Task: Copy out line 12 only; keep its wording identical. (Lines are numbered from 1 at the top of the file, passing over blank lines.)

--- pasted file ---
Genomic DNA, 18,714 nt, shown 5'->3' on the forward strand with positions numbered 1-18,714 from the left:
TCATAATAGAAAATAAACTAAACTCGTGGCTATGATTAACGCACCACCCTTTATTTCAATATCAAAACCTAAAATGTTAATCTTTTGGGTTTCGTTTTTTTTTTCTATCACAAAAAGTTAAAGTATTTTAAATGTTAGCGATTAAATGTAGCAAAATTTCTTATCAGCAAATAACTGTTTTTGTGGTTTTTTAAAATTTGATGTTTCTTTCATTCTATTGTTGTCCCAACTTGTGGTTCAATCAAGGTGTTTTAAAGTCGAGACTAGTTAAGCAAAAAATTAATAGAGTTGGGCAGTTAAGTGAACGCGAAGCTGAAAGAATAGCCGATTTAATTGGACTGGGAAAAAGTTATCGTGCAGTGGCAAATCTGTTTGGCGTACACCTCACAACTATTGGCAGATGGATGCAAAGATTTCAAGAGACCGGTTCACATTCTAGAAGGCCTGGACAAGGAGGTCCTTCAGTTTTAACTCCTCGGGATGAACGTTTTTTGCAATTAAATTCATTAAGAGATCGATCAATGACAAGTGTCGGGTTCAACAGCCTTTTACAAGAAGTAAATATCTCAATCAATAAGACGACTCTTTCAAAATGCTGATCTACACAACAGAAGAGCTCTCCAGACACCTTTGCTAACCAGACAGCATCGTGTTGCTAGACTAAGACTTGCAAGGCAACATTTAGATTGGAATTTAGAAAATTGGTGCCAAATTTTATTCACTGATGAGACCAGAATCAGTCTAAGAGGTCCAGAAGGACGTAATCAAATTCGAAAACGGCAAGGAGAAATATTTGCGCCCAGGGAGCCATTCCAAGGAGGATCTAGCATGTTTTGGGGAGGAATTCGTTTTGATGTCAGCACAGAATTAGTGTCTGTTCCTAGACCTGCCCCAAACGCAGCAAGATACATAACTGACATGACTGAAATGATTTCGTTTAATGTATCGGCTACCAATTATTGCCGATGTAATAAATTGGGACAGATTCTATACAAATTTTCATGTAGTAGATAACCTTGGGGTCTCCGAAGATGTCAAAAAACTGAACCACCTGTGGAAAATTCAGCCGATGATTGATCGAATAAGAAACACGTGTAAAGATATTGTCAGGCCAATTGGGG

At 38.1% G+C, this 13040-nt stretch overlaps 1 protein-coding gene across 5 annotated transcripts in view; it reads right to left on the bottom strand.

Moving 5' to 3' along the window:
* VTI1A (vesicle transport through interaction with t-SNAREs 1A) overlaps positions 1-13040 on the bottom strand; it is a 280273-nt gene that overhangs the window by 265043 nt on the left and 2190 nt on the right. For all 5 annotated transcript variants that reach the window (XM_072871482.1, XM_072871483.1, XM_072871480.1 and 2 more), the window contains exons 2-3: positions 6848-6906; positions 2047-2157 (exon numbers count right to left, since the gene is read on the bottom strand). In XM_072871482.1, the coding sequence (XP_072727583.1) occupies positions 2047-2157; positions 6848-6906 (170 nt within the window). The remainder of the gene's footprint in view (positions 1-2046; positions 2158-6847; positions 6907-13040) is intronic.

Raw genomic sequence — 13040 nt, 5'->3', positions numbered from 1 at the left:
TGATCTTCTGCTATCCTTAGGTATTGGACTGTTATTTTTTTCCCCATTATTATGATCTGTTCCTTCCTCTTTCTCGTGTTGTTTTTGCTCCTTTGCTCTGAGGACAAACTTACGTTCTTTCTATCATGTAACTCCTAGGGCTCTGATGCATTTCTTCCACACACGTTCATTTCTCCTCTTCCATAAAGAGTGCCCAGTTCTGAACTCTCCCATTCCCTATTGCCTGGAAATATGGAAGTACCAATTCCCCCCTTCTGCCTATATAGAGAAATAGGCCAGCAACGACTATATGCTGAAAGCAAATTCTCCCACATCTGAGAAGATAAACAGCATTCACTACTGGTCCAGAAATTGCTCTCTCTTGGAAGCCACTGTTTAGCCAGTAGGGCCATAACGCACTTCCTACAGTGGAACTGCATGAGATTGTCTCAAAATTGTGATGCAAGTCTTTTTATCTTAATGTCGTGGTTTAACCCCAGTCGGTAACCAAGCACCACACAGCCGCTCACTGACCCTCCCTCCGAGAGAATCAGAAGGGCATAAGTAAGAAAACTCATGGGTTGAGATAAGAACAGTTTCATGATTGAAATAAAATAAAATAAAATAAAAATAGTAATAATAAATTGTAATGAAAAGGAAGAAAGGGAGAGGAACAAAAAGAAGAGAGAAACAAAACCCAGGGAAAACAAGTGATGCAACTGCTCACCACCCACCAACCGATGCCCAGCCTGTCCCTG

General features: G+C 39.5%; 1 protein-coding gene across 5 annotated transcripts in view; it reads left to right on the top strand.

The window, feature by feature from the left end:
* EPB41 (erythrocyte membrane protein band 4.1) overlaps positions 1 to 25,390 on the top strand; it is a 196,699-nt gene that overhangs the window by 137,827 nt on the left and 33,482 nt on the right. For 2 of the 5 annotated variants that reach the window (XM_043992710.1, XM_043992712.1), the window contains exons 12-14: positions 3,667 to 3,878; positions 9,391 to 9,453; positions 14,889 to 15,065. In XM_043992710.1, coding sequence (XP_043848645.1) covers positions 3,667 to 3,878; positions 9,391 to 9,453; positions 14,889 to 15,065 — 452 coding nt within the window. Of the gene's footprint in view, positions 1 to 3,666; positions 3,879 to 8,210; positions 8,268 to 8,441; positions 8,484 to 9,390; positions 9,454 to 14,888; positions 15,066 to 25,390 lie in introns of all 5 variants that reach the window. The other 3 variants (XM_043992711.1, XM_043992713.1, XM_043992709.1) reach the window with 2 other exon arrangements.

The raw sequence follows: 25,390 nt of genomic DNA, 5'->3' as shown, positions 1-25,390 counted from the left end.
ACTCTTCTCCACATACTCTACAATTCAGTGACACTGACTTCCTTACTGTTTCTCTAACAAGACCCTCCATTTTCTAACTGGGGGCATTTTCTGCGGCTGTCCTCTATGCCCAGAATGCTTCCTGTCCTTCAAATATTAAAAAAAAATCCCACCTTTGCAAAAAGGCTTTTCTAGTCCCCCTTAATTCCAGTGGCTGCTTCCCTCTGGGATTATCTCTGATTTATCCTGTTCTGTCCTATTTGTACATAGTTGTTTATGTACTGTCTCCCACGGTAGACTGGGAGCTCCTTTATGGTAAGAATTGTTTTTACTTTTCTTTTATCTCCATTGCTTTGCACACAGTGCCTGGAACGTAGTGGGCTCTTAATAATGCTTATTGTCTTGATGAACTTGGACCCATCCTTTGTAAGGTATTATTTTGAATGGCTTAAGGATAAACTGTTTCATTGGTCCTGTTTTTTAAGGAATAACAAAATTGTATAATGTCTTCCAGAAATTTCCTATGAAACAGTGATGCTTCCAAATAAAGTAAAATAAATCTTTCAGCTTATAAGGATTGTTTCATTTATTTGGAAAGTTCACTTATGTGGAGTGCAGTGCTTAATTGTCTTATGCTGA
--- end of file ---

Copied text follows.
ACTCTTCTCCACATACTCTACAATTCAGTGACACTGACTTCCTTACTGTTTCTCTAACAAGACCCTCCATTTTCTAACTGGGGGCATTTTCTGCGGCTGTCCTCTATGCCCAGAATGCTTCCTGTCCTTCAAATATTAAAAAAAAATCCCACCTTTGCAAAAAGGCTTTTCTAGTCCCCCTTAATTCCAGTGGCTGCTTCCCTCTGGGATTATCTCTGATTTATCCTGTTCTGTCCTATTTGTACATAGTTGTTTATGTACTGTCTCCCACGGTAGACTGGGAGCTCCTTTATGGTAAGAATTGTTTTTACTTTTCTTTTATCTCCATTGCTTTGCACACAGTGCCTGGAACGTAGTGGGCTCTTAATAATGCTTATTGTCTTGATGAACTTGGACCCATCCTTTGTAAGGTATTATTTTGAATGGCTTAAGGATAAACTGTTTCATTGGTCCTGTTTTTTAAGGAATAACAAAATTGTATAATGTCTTCCAGAAATTTCCTATGAAACAGTGATGCTTCCAAATAAAGTAAAATAAATCTTTCAGCTTATAAGGATTGTTTCATTTATTTGGAAAGTTCACTTATGTGGAGTGCAGTGCTTAATTGTCTTATGCTGA